It’s the middle of winter for most of America, with states like Utah getting absolutely covered in snow and ice. Although it’s a blessing for skiers and other winter sports enthusiasts, it’s a bane for the everyday driver. The slippery roads are annoyingly difficult to drive on. If you’re not careful, you could get into an accident. The risk of crashes is higher during the cold season.
Winter Season and Road Accidents
According to the Federal Highway Administration (FHA), over 70 percent of the country’s roads are in regions that get a lot of snow. And almost 70 percent of Americans live in these regions, too.
During winter, there’s reduced pavement friction due to ice. Roadway capacity is also lessened, because of the snow. Plus, visibility is low with overcast weather and snowfall. These factors create conditions that will likely lead to accidents. The FHA found that 24 percent of weather-related car accidents happen on icy, snowy, or slushy pavement every year. Over 1,300 people die and about 116,800 get injured because of these snow-related vehicle crashes.
Traffic accidents and automotive-related deaths also rose in recent times, even when 16 percent fewer cars were on the road because of the pandemic. The open roads, however, lead to riskier behavior. The traffic fatality spiked from 1.06 per 100 million miles driven to 1 25 per 100 million miles.
Other factors in the increased number of automotive crash deaths were lack of seatbelt security and alcohol and drug use. Personal injury lawyers may also be working overtime to get car accident victims the compensation they deserve.
Local governments continue to improve their road maintenance activities, especially during winter. You should also make an effort to make your journeys safe for yourself, your passengers, and other people you share the road with.
Here’s how you can get ready for your winter drive.
Prepare Your Car for the Cold Weather
The safety of your journey during winter depends a lot on the condition of your vehicle. The cold season, coupled with the snow and ice, can trigger unwanted changes in your high profile vehicle, including tire pressure drops and gas line freezes.
Winterize your car by doing the following:
- Inspect Your Windshield – The clarity of your windshield is vital during the winter. Make sure it’s as clean as possible by scraping off the ice, snow, mud, and dirt from it regularly with soap, water, sponge, and squeegee. Inspect your window wipers for possible wear. If they’re cracked or stiff, they won’t be able to wipe the snow off your windshield effectively during your drive. Get them replaced immediately.
- Switch to winter tires – The cold temperatures can lower the pressure in your tires. Plus, if your tires are worn from months to years of use, it may not be as effective at gripping the road when it’s wet or iced up. Consider getting tires with treads specifically designed for slick roads. These cost significantly more and make more road noise than traditional tires. But they’re worth the tradeoff for safety when driving during the winter.;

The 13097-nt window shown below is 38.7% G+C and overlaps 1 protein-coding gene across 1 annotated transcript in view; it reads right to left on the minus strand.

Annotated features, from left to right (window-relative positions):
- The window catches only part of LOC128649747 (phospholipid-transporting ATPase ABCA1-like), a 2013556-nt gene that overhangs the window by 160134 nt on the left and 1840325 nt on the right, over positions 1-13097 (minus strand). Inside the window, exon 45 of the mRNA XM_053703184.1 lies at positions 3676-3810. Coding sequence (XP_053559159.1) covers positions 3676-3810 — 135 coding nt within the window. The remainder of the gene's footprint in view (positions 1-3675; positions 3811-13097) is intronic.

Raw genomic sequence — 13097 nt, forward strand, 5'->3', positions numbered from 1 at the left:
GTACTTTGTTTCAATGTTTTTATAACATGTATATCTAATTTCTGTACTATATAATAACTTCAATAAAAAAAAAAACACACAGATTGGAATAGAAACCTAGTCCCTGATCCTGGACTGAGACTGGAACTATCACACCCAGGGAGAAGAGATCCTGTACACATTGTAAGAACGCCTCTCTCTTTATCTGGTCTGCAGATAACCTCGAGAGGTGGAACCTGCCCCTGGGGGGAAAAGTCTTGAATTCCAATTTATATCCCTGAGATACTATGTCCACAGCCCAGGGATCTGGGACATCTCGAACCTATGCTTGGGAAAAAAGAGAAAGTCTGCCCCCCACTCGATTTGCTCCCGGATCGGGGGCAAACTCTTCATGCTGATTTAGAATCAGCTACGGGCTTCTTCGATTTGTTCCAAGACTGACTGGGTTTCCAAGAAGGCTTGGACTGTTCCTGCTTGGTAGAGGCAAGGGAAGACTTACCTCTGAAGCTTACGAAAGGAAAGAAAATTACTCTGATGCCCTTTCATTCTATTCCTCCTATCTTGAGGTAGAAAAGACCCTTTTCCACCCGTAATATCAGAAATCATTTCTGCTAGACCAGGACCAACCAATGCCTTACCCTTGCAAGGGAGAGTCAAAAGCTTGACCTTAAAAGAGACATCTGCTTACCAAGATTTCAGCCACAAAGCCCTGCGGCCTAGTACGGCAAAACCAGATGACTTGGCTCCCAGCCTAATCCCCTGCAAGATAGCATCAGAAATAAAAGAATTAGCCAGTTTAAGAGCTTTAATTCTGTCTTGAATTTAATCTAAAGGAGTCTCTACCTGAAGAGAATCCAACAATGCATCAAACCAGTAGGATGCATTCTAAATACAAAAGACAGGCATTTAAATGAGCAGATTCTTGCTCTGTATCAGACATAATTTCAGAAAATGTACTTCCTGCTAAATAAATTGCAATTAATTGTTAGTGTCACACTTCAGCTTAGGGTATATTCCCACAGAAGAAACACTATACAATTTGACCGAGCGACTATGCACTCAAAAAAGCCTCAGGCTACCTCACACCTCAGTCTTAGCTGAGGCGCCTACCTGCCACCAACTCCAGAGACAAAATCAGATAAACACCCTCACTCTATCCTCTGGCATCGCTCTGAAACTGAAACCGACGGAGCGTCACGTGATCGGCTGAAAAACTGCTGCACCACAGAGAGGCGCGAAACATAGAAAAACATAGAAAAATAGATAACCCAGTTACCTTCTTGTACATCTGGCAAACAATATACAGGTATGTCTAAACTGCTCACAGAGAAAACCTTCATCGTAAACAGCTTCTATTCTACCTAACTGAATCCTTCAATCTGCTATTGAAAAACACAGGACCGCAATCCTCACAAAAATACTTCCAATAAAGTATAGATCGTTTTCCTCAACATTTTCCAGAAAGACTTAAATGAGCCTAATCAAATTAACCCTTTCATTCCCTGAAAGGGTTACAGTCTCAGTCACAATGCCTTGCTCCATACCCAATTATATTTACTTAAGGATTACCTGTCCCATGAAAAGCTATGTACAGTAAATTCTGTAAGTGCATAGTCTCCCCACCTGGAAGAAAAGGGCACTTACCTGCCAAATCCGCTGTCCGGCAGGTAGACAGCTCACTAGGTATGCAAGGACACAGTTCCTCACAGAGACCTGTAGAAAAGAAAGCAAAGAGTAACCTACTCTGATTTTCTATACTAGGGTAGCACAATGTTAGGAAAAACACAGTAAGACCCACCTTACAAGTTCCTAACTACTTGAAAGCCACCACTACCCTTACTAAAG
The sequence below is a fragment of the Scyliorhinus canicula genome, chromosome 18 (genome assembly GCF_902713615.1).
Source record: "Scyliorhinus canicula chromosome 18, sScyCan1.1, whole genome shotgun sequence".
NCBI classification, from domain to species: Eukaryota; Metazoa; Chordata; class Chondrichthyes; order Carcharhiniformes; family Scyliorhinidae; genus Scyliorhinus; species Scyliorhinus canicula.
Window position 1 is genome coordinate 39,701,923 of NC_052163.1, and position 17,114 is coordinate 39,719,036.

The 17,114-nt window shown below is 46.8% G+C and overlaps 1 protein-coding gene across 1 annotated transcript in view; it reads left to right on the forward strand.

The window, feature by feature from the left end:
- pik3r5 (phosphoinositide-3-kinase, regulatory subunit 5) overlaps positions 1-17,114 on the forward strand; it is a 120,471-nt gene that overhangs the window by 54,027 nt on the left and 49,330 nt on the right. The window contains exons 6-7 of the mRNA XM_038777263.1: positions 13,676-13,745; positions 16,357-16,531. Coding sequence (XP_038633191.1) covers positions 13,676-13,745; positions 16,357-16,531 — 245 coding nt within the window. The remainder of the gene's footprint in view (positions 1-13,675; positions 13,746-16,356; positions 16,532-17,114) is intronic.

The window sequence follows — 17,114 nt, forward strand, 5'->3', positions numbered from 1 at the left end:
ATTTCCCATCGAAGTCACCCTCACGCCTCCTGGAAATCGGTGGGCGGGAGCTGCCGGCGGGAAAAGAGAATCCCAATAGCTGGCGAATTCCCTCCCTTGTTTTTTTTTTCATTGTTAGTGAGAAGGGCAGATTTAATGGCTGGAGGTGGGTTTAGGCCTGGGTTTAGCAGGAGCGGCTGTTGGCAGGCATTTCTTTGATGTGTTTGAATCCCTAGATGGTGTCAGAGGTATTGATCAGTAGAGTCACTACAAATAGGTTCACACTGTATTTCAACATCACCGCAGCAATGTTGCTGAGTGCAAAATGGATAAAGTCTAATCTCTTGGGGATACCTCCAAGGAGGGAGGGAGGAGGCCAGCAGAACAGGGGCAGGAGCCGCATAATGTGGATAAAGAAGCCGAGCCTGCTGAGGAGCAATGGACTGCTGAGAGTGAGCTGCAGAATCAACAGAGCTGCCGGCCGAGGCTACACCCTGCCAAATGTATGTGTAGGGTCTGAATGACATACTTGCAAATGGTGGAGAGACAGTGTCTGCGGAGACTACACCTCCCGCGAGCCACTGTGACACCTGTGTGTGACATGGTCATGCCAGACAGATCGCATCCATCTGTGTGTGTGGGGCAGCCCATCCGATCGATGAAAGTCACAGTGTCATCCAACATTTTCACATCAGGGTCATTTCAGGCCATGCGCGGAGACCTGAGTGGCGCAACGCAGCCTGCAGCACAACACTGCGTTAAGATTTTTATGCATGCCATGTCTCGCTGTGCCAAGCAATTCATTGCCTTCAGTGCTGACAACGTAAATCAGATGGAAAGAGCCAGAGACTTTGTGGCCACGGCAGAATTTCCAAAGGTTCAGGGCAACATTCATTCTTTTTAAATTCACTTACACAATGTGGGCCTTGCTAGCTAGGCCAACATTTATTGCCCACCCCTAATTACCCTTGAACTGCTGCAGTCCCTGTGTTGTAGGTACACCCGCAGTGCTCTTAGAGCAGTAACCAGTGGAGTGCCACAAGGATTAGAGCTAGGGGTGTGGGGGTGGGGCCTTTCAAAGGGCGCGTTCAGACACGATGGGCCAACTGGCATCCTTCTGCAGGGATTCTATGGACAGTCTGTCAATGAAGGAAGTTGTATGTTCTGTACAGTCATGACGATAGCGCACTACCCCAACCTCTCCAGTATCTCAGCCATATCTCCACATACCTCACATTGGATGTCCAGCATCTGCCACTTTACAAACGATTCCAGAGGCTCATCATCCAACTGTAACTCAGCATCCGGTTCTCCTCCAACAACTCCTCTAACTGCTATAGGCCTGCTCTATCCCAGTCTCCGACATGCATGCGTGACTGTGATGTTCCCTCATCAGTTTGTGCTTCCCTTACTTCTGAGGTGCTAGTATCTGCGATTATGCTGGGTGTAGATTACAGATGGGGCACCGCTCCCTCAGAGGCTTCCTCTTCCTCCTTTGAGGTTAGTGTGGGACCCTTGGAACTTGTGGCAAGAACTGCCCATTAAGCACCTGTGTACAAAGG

- Inspect and repair brake pads – Brake pads need to be replaced after 40,000 miles. If your car’s pads are worn out, you’ll have difficulties stopping at the right time on slippery surfaces. Have them inspected and replaced by professionals.
Keep Your Cameras and Sensors Clean
Today’s cars are equipped with sensors and cameras for a variety of safety features like automatic emergency braking and live video feeds of different angles of the road. Know where these pieces of tech are and keep them clean of dirt and snow. Blocking these sensors and cameras may lead to inaccurate readings.
Go Fully Manual
Even if the automatic features of your car are convenient to use, they may lead to accidents if they malfunction. One crucial example of this is your vehicle cruise control. If your car skids because of the ice, the system may rapidly spin the wheels to keep a constant speed, possibly causing you to lose control of the vehicle.;
Be More Mindful While Driving
If you’ve been driving for months or years now, the activity may be second nature to you. You should be more mindful about it during winter. Make sure to take your time when accelerating and decelerating your car. When in traffic, increase your usual distance from the car in front of you. These safety measures ensure that you have ample space and time to react, in case your car, or the vehicles near you slip on the road.
Even if the roads are clear of traffic during this pandemic, you should still put safety first. This is especially important during the winter months. A seemingly insignificant problem like a slightly loose break or car sensor error could lead to tragic accidents on the road. Keep your car and good shape and your driving skills sharp for your own safety.